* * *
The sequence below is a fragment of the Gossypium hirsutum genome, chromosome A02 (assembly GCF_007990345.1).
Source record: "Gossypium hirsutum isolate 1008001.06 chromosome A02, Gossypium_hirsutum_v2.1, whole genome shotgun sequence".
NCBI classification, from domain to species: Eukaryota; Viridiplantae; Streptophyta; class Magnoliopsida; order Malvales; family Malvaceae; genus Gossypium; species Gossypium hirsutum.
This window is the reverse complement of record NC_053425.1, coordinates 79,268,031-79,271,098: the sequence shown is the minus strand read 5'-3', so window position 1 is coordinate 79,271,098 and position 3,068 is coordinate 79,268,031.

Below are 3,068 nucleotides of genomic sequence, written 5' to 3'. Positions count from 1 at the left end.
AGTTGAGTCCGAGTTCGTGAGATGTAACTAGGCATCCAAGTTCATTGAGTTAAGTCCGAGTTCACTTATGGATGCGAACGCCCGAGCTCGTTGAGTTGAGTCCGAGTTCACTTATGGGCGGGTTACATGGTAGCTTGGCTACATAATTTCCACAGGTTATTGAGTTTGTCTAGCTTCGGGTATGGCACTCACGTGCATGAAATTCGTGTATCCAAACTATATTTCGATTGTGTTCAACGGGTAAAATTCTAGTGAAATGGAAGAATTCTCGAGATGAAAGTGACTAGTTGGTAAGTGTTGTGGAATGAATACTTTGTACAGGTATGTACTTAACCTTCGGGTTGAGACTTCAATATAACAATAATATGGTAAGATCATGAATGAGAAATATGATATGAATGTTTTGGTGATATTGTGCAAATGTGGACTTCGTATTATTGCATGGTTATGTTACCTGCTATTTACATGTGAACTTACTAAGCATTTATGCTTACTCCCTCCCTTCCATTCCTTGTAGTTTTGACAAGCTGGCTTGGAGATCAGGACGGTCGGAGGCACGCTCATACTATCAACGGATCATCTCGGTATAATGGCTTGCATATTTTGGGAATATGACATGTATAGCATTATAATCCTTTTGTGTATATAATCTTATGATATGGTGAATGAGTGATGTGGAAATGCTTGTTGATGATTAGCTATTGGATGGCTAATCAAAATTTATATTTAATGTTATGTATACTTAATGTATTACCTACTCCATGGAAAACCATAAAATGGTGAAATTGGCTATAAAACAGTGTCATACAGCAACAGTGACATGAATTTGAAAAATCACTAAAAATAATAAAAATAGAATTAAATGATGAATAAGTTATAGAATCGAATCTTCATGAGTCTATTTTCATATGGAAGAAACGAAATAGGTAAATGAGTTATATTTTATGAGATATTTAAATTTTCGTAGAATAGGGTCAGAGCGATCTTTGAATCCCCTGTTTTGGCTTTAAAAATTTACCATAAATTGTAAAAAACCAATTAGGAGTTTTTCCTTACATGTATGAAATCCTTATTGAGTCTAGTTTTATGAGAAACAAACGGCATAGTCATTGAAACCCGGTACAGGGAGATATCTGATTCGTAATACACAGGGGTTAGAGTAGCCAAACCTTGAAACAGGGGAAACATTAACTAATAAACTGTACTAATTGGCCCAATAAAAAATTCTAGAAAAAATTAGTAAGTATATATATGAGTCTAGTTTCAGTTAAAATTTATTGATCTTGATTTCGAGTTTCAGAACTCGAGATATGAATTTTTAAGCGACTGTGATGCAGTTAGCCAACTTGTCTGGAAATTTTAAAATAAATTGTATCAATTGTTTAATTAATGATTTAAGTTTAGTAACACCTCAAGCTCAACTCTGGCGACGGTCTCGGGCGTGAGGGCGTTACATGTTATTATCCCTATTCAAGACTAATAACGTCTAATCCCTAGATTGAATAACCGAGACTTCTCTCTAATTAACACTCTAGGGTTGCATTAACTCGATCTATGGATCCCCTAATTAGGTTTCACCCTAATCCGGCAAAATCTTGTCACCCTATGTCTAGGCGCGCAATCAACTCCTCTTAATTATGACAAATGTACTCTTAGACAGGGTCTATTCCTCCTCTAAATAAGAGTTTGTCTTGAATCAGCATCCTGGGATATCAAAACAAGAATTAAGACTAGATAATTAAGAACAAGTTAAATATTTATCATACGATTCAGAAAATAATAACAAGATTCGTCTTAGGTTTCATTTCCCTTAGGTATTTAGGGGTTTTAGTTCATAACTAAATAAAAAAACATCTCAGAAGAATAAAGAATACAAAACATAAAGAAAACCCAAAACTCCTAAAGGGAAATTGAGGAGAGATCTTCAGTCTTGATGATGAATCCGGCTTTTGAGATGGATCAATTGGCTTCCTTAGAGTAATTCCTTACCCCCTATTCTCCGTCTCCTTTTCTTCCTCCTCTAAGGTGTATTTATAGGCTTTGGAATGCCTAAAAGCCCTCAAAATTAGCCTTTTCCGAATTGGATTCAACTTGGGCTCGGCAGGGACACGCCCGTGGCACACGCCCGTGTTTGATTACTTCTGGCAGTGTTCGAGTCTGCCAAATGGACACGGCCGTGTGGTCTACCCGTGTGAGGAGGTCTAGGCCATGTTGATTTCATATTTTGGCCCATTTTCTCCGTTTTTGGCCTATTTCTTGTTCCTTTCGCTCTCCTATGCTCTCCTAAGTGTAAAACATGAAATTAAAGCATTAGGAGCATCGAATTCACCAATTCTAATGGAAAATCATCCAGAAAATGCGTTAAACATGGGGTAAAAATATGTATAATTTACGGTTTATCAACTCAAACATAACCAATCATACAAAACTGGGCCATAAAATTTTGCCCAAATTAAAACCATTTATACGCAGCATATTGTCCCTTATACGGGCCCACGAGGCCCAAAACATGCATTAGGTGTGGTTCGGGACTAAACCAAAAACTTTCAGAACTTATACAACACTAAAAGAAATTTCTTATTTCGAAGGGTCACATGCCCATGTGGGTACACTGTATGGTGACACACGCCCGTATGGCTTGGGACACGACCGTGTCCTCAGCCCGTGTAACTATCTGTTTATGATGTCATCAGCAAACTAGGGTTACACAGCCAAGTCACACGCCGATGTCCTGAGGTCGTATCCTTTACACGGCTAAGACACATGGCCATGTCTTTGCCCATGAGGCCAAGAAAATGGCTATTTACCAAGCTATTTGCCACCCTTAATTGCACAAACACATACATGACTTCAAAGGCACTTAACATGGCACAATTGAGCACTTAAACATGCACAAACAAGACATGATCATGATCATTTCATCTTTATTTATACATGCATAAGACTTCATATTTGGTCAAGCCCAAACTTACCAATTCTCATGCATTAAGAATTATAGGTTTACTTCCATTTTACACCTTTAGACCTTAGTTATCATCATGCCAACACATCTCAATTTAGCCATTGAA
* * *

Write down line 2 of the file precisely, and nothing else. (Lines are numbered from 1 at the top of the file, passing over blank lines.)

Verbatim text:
Source record: "Gossypium hirsutum isolate 1008001.06 chromosome A02, Gossypium_hirsutum_v2.1, whole genome shotgun sequence".